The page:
City of London names 2 appointees to new anti-racism, anti-oppression division

London City Hall as seen June 14, 2017. Matthew Trevithick/980 CFPL File

The City of London is announcing the first members of its new anti-racism and anti-oppression division.

Rumina Morris will be the director of the division starting May 31, while Alizabeth George-Antone recently joined the city as its Indigenous community liaison advisor.

The new division “will provide leadership, tools and resources” to facilitate education, awareness and training in order to assist employees in taking proactive steps against racism and oppression in the workplace and beyond, the city says.

The city says the primary focus will be on addressing racism and oppression directed toward Black people, Indigenous people, Asian people and all people of colour but the division will also work to address ableism, xenophobia, sexism, homophobia, transphobia and oppression against other equity-seeking groups, as needed.

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“I am deeply humbled to join the City of London to support their anti-racism and anti-oppression journey both within the corporation and throughout the community,” Morris said in a statement.

“This is a unique opportunity to bring people together and create a more equitable future for all. I am most looking forward to connecting with others, to listen to their lived experiences, and to use my voice to help project theirs to improve outcomes for Londoners.”

Morris is a London-based equity and inclusion expert, the city says, with over 15 years’ experience in leadership positions in the human services sector. The city says she is also a volunteer who played “an active role” in the development of the city’s Community Diversity and Inclusion Strategy (CDIS).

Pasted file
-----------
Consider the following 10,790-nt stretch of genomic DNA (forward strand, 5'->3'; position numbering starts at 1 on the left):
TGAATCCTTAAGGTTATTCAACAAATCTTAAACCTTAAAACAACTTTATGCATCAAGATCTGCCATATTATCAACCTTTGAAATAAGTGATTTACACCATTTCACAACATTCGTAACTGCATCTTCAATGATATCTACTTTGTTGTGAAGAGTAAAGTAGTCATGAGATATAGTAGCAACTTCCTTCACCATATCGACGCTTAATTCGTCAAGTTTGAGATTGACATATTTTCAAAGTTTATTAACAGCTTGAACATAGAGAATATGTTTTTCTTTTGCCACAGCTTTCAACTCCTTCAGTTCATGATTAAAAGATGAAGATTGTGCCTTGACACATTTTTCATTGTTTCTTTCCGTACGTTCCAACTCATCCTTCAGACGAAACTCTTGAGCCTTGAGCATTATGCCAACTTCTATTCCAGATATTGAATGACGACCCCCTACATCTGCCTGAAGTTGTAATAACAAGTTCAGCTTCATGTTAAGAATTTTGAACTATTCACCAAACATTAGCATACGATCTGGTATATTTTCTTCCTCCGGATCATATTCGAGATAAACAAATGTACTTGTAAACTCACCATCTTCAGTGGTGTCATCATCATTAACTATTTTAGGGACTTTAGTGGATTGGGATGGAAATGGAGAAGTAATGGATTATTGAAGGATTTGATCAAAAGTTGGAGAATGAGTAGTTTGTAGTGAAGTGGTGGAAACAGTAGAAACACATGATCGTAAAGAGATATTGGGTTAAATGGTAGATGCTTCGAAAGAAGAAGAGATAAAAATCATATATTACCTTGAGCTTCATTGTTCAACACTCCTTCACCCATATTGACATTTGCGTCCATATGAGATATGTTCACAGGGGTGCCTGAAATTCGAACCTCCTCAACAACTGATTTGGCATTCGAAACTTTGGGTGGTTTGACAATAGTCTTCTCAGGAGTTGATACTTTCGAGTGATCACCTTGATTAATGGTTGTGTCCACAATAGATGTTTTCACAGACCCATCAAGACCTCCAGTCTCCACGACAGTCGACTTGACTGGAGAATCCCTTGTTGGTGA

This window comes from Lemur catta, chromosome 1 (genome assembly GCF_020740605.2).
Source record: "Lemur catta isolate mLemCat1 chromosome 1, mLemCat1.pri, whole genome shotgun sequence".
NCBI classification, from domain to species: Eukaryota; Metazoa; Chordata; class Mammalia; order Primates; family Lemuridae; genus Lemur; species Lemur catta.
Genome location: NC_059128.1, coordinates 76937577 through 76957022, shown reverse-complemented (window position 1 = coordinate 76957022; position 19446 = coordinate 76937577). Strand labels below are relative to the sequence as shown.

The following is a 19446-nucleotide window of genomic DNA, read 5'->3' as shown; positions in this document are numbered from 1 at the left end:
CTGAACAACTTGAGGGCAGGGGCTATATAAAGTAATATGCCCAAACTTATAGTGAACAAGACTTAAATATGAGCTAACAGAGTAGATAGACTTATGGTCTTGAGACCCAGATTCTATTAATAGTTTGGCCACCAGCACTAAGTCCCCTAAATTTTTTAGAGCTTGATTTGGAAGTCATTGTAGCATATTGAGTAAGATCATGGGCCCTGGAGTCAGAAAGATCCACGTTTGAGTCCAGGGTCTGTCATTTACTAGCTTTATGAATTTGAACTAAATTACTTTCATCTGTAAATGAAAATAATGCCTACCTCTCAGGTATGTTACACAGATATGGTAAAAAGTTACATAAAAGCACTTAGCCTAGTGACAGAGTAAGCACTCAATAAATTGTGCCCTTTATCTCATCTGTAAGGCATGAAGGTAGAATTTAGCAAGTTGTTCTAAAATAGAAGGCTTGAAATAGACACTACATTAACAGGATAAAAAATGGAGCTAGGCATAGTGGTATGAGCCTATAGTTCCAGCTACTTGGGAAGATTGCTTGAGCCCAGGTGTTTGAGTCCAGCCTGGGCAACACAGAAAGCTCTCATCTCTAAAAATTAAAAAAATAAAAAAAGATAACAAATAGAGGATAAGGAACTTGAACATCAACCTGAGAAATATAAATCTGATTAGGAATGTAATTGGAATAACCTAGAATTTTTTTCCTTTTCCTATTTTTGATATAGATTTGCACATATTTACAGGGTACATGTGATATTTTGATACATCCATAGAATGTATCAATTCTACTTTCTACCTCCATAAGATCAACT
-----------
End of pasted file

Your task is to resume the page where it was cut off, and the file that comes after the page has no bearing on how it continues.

George-Antone is Bear Clan from the Oneida Nation and is described by the city as a community-builder with a strong passion for building relationships and “helping to keep her language and culture alive to ensure a stronger, healthier community for future generations.” Most recently, she was teaching Oneida language within her community and teaching post-secondary Indigenous studies courses, the city says. She is also an elected councillor for the Oneida Nation of the Thames.

“I have a personal understanding of the oppression and inter-generational trauma that has been inflicted upon all Indigenous communities. I also have a deep understanding of the importance of healing and re-building trust into all relationships,” she said in a statement.

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“I look forward to raising awareness about the unique experience of Indigenous people, and to strengthening the relationships between London and Indigenous people and communities.”

The city says George-Antone will work to “develop and strengthen the City’s relationships with Indigenous people and communities as the City continues to develop its path to understanding and reconciliation” and help develop initiatives and programs to provide training and resources for employees.

George-Antone’s appointment comes nearly a year after the role was meant to start.

At a committee meeting last June, city manager Lynne Livingstone explained that recruitment was paused across the board at the city in March due to the onset of the pandemic.

The meeting was held just days after nearly 10,000 protesters came out in support of a Black Lives Matter rally in London and roughly two weeks after the murder of George Floyd in the United States.

At that time, councillors also requested that staff begin work to potentially establish a Black liaison officer position and asked staff to report back with an update on the implementation of the city’s diversity and inclusion strategy as well as next steps.

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On Tuesday, the city said it is planning to add three more positions to the new division: a Black community liaison advisor, an accessibility specialist, and a workplace diversity and inclusion specialist. The city says the goal is to have the division fully staffed in the fall.

“Council has identified a commitment to anti-racism and anti-oppression as one of their strategic priorities,” Livingstone said in a statement.

“With Rumina’s many years supporting individuals and other organizations in this work, and Alizabeth’s commitment to community and relationship building, we are creating a team that will help us address systemic racism and oppression that exists within our organization and within the community.”

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